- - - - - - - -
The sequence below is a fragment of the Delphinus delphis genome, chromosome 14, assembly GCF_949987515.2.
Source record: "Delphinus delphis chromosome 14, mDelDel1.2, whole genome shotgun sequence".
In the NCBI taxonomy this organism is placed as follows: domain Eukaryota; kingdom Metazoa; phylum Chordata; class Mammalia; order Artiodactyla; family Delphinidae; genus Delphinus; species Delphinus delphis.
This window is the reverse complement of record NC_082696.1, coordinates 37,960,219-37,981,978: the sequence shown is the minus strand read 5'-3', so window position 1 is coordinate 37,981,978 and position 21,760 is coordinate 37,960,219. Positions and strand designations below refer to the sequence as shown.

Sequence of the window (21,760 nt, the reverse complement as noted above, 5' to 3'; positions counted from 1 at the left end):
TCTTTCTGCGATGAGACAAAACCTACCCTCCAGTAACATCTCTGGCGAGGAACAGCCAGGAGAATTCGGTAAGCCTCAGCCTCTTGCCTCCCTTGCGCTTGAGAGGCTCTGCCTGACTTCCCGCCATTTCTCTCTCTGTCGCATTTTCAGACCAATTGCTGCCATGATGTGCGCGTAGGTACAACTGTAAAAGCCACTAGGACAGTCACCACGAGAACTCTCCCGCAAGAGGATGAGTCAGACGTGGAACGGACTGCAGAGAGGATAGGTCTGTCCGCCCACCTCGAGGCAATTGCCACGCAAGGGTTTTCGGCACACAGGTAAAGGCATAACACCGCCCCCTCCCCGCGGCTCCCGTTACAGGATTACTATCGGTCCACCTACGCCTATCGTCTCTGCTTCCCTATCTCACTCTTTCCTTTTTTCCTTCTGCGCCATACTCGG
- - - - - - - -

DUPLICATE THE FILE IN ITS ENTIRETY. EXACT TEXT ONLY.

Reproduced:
The sequence below is a fragment of the Delphinus delphis genome, chromosome 14, assembly GCF_949987515.2.
Source record: "Delphinus delphis chromosome 14, mDelDel1.2, whole genome shotgun sequence".
In the NCBI taxonomy this organism is placed as follows: domain Eukaryota; kingdom Metazoa; phylum Chordata; class Mammalia; order Artiodactyla; family Delphinidae; genus Delphinus; species Delphinus delphis.
This window is the reverse complement of record NC_082696.1, coordinates 37,960,219-37,981,978: the sequence shown is the minus strand read 5'-3', so window position 1 is coordinate 37,981,978 and position 21,760 is coordinate 37,960,219. Positions and strand designations below refer to the sequence as shown.

Sequence of the window (21,760 nt, the reverse complement as noted above, 5' to 3'; positions counted from 1 at the left end):
TCTTTCTGCGATGAGACAAAACCTACCCTCCAGTAACATCTCTGGCGAGGAACAGCCAGGAGAATTCGGTAAGCCTCAGCCTCTTGCCTCCCTTGCGCTTGAGAGGCTCTGCCTGACTTCCCGCCATTTCTCTCTCTGTCGCATTTTCAGACCAATTGCTGCCATGATGTGCGCGTAGGTACAACTGTAAAAGCCACTAGGACAGTCACCACGAGAACTCTCCCGCAAGAGGATGAGTCAGACGTGGAACGGACTGCAGAGAGGATAGGTCTGTCCGCCCACCTCGAGGCAATTGCCACGCAAGGGTTTTCGGCACACAGGTAAAGGCATAACACCGCCCCCTCCCCGCGGCTCCCGTTACAGGATTACTATCGGTCCACCTACGCCTATCGTCTCTGCTTCCCTATCTCACTCTTTCCTTTTTTCCTTCTGCGCCATACTCGG